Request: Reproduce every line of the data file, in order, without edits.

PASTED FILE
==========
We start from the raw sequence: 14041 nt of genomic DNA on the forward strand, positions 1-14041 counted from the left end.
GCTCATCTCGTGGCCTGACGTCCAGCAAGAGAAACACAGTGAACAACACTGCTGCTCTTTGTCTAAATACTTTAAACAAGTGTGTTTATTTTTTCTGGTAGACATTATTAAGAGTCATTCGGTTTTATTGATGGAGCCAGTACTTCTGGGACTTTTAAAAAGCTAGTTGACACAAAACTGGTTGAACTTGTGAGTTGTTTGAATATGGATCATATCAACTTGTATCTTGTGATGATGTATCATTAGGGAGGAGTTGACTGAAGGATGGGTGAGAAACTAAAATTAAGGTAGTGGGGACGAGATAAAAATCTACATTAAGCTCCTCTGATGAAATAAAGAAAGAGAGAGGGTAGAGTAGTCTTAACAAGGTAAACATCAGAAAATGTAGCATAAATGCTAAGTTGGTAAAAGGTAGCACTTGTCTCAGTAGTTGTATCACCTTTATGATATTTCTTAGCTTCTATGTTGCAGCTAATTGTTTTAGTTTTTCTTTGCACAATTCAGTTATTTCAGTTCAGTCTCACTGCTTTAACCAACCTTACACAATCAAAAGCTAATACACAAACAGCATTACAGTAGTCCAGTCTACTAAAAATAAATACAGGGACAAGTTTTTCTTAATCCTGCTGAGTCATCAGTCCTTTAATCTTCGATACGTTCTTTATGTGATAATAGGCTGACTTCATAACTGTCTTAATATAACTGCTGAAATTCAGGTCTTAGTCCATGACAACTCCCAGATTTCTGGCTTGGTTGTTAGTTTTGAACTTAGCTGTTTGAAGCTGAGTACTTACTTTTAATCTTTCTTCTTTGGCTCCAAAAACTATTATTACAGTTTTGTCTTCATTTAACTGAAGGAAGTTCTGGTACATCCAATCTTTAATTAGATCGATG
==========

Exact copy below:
We start from the raw sequence: 14041 nt of genomic DNA on the forward strand, positions 1-14041 counted from the left end.
GCTCATCTCGTGGCCTGACGTCCAGCAAGAGAAACACAGTGAACAACACTGCTGCTCTTTGTCTAAATACTTTAAACAAGTGTGTTTATTTTTTCTGGTAGACATTATTAAGAGTCATTCGGTTTTATTGATGGAGCCAGTACTTCTGGGACTTTTAAAAAGCTAGTTGACACAAAACTGGTTGAACTTGTGAGTTGTTTGAATATGGATCATATCAACTTGTATCTTGTGATGATGTATCATTAGGGAGGAGTTGACTGAAGGATGGGTGAGAAACTAAAATTAAGGTAGTGGGGACGAGATAAAAATCTACATTAAGCTCCTCTGATGAAATAAAGAAAGAGAGAGGGTAGAGTAGTCTTAACAAGGTAAACATCAGAAAATGTAGCATAAATGCTAAGTTGGTAAAAGGTAGCACTTGTCTCAGTAGTTGTATCACCTTTATGATATTTCTTAGCTTCTATGTTGCAGCTAATTGTTTTAGTTTTTCTTTGCACAATTCAGTTATTTCAGTTCAGTCTCACTGCTTTAACCAACCTTACACAATCAAAAGCTAATACACAAACAGCATTACAGTAGTCCAGTCTACTAAAAATAAATACAGGGACAAGTTTTTCTTAATCCTGCTGAGTCATCAGTCCTTTAATCTTCGATACGTTCTTTATGTGATAATAGGCTGACTTCATAACTGTCTTAATATAACTGCTGAAATTCAGGTCTTAGTCCATGACAACTCCCAGATTTCTGGCTTGGTTGTTAGTTTTGAACTTAGCTGTTTGAAGCTGAGTACTTACTTTTAATCTTTCTTCTTTGGCTCCAAAAACTATTATTACAGTTTTGTCTTCATTTAACTGAAGGAAGTTCTGGTACATCCAATCTTTAATTAGATCGATG